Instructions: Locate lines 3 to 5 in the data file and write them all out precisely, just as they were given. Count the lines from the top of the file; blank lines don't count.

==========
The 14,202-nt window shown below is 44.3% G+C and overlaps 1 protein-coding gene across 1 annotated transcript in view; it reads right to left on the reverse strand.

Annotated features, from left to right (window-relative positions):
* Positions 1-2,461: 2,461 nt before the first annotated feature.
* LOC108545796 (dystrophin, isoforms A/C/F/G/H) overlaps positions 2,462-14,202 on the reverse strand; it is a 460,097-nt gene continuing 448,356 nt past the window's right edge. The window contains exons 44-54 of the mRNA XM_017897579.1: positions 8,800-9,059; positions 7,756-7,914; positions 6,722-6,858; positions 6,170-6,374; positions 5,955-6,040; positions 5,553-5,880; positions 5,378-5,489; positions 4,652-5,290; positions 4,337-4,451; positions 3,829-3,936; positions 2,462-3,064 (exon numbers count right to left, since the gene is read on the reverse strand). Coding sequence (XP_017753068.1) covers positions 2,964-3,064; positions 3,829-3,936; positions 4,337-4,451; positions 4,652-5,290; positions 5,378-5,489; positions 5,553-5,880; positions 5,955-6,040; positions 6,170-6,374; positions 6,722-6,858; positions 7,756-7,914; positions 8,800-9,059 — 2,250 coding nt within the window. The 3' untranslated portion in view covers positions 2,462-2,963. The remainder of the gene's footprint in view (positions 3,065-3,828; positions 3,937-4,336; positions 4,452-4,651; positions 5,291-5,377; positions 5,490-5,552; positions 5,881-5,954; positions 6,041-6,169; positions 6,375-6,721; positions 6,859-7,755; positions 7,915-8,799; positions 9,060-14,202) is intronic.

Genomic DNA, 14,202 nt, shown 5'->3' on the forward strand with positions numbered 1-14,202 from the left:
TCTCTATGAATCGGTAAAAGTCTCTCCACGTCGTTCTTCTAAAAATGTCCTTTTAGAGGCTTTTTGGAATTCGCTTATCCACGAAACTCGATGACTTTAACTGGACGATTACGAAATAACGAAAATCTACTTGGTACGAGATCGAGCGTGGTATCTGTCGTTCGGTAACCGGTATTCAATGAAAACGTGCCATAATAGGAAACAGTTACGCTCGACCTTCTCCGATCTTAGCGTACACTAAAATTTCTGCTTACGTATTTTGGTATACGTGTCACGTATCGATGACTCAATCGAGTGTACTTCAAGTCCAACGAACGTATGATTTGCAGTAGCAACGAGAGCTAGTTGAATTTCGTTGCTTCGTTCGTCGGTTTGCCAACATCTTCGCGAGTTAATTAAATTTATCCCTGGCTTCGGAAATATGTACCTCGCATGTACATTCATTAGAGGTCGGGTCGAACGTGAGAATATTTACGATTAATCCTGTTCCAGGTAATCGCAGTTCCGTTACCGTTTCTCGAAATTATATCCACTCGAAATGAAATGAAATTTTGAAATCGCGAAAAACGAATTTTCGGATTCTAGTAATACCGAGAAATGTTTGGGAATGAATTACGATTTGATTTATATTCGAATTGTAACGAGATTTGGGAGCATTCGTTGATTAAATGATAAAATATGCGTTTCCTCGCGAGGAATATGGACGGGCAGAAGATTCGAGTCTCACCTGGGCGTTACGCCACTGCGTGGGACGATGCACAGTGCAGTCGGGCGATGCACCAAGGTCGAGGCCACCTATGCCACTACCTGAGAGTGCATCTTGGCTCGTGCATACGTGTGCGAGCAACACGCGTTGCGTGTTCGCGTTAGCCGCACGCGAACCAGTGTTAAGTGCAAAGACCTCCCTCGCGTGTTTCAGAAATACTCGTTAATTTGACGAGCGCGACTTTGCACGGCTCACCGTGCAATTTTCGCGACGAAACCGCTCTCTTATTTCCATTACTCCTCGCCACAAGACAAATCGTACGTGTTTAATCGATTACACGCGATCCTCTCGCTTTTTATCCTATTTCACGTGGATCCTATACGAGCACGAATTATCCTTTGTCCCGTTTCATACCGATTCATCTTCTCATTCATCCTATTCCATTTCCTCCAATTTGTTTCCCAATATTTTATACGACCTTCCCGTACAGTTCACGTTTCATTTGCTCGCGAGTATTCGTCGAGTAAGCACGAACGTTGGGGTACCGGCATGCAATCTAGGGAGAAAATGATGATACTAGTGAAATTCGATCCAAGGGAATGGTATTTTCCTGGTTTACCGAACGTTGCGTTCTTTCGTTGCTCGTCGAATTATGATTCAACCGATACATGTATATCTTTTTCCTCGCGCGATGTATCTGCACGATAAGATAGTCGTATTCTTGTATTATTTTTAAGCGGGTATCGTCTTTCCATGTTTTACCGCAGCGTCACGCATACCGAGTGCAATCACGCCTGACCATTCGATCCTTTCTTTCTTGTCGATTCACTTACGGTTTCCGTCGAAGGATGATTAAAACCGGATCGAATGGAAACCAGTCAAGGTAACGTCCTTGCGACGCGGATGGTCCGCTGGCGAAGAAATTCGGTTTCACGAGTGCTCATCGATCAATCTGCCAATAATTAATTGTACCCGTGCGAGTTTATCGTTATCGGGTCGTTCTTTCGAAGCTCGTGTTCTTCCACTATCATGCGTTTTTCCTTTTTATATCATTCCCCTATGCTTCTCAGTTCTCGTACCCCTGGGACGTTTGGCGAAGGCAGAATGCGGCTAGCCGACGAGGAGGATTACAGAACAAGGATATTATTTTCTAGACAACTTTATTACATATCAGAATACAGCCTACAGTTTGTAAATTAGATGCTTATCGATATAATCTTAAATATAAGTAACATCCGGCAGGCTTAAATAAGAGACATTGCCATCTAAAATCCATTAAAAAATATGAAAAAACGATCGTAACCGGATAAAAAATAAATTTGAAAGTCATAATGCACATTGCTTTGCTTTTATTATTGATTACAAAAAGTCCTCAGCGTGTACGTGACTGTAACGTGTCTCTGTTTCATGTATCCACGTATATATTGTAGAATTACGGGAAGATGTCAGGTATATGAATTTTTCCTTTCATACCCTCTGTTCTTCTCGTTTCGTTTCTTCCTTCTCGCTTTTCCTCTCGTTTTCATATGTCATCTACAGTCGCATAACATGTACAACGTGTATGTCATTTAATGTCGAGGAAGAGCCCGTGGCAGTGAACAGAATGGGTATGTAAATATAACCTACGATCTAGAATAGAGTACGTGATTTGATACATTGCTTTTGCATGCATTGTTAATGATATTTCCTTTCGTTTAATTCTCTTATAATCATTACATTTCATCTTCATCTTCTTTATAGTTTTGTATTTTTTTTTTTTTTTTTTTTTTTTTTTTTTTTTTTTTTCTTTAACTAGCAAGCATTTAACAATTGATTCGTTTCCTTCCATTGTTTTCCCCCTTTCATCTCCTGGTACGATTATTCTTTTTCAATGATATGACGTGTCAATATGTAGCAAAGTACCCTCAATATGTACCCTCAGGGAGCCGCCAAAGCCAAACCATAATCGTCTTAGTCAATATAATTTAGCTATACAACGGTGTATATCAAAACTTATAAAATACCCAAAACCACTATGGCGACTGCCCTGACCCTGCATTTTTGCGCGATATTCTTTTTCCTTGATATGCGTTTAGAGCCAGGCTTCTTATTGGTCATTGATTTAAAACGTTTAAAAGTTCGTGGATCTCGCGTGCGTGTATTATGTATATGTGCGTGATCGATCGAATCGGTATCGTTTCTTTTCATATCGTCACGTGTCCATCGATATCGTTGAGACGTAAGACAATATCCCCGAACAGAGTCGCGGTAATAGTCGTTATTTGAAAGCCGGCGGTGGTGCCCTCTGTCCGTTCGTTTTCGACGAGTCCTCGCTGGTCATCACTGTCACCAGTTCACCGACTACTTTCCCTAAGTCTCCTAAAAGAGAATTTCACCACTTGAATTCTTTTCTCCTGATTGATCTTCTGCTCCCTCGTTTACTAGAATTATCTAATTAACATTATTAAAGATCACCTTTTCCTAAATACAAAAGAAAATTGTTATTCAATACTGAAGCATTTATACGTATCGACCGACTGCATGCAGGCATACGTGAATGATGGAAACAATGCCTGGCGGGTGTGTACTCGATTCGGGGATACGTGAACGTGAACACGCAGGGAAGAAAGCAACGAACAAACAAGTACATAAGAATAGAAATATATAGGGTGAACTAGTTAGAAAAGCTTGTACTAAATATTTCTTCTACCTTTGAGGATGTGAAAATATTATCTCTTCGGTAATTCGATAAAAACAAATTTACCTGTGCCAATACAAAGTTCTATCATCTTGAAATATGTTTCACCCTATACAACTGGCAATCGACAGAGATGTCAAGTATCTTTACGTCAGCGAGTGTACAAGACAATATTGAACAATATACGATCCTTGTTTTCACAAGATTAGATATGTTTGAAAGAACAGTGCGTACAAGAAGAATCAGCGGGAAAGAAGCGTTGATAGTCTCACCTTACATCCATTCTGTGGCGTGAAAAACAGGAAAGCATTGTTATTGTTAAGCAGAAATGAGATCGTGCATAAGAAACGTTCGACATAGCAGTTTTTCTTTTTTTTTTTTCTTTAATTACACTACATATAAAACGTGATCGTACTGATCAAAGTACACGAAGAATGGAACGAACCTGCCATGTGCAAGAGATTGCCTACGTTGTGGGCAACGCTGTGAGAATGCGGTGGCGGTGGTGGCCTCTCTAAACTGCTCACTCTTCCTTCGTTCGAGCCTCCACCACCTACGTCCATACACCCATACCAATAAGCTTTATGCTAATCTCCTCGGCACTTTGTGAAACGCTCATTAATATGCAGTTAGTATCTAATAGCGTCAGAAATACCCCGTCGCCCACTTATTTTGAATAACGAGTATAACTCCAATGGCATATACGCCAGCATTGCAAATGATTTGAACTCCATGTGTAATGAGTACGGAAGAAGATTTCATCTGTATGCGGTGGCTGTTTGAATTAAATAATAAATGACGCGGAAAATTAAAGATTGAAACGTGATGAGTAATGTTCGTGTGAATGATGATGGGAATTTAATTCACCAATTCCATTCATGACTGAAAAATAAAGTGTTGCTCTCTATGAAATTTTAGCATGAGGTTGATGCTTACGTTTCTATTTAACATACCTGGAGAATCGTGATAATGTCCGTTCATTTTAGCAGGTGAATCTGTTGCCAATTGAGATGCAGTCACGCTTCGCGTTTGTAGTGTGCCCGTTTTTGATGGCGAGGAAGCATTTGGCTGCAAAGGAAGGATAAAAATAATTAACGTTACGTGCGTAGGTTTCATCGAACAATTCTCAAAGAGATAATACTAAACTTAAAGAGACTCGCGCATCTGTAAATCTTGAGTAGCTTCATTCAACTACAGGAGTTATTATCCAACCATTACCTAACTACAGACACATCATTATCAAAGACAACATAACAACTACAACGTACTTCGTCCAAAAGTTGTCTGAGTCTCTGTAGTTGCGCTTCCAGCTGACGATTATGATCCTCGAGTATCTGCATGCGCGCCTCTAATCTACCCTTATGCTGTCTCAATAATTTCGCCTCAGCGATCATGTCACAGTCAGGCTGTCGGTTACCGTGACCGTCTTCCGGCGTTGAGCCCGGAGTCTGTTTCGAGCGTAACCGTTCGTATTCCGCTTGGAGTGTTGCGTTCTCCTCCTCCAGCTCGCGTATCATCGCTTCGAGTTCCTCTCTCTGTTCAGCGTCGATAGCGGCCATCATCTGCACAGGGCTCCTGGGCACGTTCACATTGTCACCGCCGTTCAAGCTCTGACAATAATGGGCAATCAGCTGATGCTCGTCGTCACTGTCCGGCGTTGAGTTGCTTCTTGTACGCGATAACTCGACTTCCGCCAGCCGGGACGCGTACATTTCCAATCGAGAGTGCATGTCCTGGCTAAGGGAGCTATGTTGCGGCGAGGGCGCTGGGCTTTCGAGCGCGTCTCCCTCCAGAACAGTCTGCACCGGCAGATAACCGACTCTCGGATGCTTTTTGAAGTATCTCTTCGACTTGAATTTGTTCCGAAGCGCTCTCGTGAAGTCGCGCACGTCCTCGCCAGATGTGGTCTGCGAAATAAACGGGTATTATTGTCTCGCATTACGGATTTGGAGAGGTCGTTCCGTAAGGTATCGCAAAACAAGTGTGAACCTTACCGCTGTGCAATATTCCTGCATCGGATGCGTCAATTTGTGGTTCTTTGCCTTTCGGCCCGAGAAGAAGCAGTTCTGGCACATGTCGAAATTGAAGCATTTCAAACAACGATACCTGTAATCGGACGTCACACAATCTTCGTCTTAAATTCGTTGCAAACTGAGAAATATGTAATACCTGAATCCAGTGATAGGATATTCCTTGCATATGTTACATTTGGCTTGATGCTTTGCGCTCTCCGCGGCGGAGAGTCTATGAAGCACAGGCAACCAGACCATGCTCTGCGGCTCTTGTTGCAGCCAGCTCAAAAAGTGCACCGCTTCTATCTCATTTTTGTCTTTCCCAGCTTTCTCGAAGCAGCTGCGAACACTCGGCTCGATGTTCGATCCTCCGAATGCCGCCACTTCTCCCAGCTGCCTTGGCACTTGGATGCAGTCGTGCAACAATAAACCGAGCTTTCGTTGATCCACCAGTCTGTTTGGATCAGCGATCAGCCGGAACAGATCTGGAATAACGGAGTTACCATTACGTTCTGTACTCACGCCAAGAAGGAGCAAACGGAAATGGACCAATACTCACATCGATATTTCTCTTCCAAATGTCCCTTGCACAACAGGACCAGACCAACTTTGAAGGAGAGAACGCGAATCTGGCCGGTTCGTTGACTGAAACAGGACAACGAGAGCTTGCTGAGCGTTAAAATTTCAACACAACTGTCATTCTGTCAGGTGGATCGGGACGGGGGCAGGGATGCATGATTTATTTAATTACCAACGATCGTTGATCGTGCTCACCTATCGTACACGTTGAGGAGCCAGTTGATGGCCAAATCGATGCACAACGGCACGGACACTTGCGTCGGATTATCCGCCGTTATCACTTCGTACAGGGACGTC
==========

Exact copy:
* Positions 1-2,461: 2,461 nt before the first annotated feature.
* LOC108545796 (dystrophin, isoforms A/C/F/G/H) overlaps positions 2,462-14,202 on the reverse strand; it is a 460,097-nt gene continuing 448,356 nt past the window's right edge. The window contains exons 44-54 of the mRNA XM_017897579.1: positions 8,800-9,059; positions 7,756-7,914; positions 6,722-6,858; positions 6,170-6,374; positions 5,955-6,040; positions 5,553-5,880; positions 5,378-5,489; positions 4,652-5,290; positions 4,337-4,451; positions 3,829-3,936; positions 2,462-3,064 (exon numbers count right to left, since the gene is read on the reverse strand). Coding sequence (XP_017753068.1) covers positions 2,964-3,064; positions 3,829-3,936; positions 4,337-4,451; positions 4,652-5,290; positions 5,378-5,489; positions 5,553-5,880; positions 5,955-6,040; positions 6,170-6,374; positions 6,722-6,858; positions 7,756-7,914; positions 8,800-9,059 — 2,250 coding nt within the window. The 3' untranslated portion in view covers positions 2,462-2,963. The remainder of the gene's footprint in view (positions 3,065-3,828; positions 3,937-4,336; positions 4,452-4,651; positions 5,291-5,377; positions 5,490-5,552; positions 5,881-5,954; positions 6,041-6,169; positions 6,375-6,721; positions 6,859-7,755; positions 7,915-8,799; positions 9,060-14,202) is intronic.

Genomic DNA, 14,202 nt, shown 5'->3' on the forward strand with positions numbered 1-14,202 from the left: